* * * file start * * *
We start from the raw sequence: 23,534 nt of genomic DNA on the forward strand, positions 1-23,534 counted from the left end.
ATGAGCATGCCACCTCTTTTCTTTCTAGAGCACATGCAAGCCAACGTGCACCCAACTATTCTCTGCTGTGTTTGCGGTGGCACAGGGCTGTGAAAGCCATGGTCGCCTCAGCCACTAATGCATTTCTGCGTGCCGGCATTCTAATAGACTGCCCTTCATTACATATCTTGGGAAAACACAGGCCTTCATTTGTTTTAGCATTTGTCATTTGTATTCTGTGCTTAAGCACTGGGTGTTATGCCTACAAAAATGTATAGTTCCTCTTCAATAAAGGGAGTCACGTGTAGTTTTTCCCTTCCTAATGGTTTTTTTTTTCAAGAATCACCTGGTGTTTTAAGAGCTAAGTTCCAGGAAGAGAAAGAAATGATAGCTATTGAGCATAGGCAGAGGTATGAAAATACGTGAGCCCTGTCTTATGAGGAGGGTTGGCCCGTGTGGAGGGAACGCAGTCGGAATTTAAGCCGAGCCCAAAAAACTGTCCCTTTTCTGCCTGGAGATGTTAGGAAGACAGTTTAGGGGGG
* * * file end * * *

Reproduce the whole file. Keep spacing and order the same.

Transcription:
We start from the raw sequence: 23,534 nt of genomic DNA on the forward strand, positions 1-23,534 counted from the left end.
ATGAGCATGCCACCTCTTTTCTTTCTAGAGCACATGCAAGCCAACGTGCACCCAACTATTCTCTGCTGTGTTTGCGGTGGCACAGGGCTGTGAAAGCCATGGTCGCCTCAGCCACTAATGCATTTCTGCGTGCCGGCATTCTAATAGACTGCCCTTCATTACATATCTTGGGAAAACACAGGCCTTCATTTGTTTTAGCATTTGTCATTTGTATTCTGTGCTTAAGCACTGGGTGTTATGCCTACAAAAATGTATAGTTCCTCTTCAATAAAGGGAGTCACGTGTAGTTTTTCCCTTCCTAATGGTTTTTTTTTTCAAGAATCACCTGGTGTTTTAAGAGCTAAGTTCCAGGAAGAGAAAGAAATGATAGCTATTGAGCATAGGCAGAGGTATGAAAATACGTGAGCCCTGTCTTATGAGGAGGGTTGGCCCGTGTGGAGGGAACGCAGTCGGAATTTAAGCCGAGCCCAAAAAACTGTCCCTTTTCTGCCTGGAGATGTTAGGAAGACAGTTTAGGGGGG